Identification of dose-dependent DNA damage and repair responses from subchronic exposure to 1,4-dioxane in mice using a systems analysis approach

Georgia Charkoftaki, Jaya Prakash Golla, Alvaro Santos-Neto, David Orlicky, Rolando Garcia-Milian, Ying Chen, Nicholas Rattray, Yuping Cai, Yewei Wang, Colin Shern, Varvara Mironova, Yensheng Wang, Caroline H. Johnson, David Thompson, Vasilis Vasilou

Research output: Contribution to journalArticlepeer-review

Abstract

1,4-Dioxane (1,4-DX) is an environmental contaminant found in drinking water throughout the United States. Although it is a suspected liver carcinogen, there is no federal or state maximum contaminant level for 1,4-DX in drinking water. Very little is known about the mechanisms by which this chemical elicits liver carcinogenicity. In the present study, female BDF-1 mice were exposed to 1,4-DX (0, 50, 500, and 5,000 mg/L) in their drinking water for 1 or 4 weeks, to explore the toxic effects. Histopathological studies and a multi-omics approach (transcriptomics and metabolomics) were performed to investigate potential mechanisms of toxicity. Immunohistochemical analysis of the liver revealed increased H2AXγ-positive hepatocytes (a marker of DNA double-strand breaks), and an expansion of precholangiocytes (reflecting both DNA damage and repair mechanisms) after exposure. Liver transcriptomics revealed 1,4-DX-induced perturbations in signaling pathways predicted to impact the oxidative stress response, detoxification, and DNA damage. Liver, kidney, feces, and urine metabolomic profiling revealed no effect of 1,4-DX exposure, and bile acid quantification in liver and feces similarly showed no effect of exposure. We speculate that the results may be reflective of DNA damage being counterbalanced by the repair response, with the net result being a null overall effect on the systemic biochemistry of the exposed mice. Our results show a novel approach for the investigation of environmental chemicals that do not elicit cell death but have activated the repair systems in response to 1,4-DX exposure.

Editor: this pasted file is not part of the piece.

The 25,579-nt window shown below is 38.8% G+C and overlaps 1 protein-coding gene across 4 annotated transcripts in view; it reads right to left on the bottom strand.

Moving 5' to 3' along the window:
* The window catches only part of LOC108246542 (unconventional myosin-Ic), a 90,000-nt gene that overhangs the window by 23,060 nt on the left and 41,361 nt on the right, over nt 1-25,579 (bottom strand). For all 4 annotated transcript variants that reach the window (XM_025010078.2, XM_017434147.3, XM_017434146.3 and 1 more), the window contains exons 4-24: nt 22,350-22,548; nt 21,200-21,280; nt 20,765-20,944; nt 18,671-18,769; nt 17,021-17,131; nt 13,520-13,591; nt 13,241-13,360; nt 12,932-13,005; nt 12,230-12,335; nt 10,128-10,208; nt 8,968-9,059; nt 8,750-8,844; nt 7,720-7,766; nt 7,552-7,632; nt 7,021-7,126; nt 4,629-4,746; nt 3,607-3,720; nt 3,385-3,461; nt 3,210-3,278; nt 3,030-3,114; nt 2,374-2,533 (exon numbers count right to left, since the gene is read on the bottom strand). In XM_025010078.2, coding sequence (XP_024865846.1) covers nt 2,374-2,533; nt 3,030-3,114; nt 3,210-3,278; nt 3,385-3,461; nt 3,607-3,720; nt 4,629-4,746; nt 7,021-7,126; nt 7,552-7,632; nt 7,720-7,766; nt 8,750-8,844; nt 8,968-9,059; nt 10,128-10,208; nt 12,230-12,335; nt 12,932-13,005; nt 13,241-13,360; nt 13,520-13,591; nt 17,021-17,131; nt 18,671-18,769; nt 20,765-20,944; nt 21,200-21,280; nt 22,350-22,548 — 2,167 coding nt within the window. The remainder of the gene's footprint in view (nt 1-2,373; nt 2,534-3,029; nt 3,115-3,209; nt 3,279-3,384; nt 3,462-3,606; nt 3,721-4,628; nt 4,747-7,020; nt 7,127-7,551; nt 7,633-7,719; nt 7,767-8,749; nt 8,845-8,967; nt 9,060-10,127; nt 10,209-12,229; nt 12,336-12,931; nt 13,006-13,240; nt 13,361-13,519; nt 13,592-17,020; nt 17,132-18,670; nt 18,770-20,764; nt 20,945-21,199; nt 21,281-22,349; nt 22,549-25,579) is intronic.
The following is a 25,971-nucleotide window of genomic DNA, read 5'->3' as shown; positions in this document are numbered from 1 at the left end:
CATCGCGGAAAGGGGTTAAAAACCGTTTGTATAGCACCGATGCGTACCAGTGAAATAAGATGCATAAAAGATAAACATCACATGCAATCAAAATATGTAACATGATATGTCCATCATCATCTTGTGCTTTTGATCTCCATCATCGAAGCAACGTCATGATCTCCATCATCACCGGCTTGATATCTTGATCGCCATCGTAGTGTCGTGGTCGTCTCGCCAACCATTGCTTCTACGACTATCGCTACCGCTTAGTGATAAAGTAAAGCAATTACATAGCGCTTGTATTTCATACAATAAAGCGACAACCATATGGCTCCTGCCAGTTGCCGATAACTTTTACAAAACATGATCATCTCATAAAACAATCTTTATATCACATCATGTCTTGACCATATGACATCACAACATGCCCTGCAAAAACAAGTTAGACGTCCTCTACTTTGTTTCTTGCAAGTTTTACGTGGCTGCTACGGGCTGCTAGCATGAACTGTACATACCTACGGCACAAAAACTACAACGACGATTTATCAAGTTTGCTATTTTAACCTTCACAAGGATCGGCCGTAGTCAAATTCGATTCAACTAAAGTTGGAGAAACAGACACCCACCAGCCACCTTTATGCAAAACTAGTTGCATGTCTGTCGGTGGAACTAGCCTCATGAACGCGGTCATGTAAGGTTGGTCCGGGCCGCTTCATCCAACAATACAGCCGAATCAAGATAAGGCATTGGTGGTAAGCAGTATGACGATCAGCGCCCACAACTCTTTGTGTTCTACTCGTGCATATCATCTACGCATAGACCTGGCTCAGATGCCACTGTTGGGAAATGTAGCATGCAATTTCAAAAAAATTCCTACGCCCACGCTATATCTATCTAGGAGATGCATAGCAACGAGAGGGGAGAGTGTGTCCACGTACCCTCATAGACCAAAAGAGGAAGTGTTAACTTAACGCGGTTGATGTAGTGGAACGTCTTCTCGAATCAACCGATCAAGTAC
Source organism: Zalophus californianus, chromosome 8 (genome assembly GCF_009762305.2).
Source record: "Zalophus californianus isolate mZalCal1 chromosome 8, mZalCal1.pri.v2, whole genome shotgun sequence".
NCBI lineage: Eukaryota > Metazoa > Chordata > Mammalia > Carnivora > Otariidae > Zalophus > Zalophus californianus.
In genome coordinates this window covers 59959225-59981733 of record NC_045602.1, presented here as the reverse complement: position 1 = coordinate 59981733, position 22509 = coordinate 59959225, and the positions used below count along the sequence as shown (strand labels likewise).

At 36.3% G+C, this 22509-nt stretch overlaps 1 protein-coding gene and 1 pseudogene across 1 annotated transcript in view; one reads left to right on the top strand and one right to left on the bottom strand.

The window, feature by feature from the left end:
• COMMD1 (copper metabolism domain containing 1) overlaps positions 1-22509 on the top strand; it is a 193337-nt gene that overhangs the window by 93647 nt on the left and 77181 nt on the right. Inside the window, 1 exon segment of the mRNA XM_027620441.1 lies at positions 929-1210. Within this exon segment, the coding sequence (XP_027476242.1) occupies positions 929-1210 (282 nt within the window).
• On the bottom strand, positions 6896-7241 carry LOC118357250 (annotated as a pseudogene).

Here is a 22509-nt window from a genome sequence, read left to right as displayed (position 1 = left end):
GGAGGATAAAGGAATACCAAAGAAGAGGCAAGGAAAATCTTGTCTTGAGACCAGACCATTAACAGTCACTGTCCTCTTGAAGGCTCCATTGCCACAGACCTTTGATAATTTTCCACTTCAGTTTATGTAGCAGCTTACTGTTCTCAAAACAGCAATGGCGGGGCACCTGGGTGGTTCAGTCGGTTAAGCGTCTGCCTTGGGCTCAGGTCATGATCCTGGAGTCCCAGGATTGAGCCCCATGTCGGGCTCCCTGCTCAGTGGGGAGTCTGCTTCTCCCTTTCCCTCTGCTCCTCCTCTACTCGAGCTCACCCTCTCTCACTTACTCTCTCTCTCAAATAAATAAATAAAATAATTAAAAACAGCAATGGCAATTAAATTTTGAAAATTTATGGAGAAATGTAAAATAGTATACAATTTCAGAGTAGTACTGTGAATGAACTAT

Original languageEnglish
JournalToxicological Sciences
Early online date10 Mar 2021
DOIs
Publication statusE-pub ahead of print - 10 Mar 2021

Keywords

  • bile acids
  • dioxanes
  • DNA damage
  • feces
  • genes
  • hepatocytes
  • kidney
  • liver
  • mice
  • urine
  • histopathology
  • potable water

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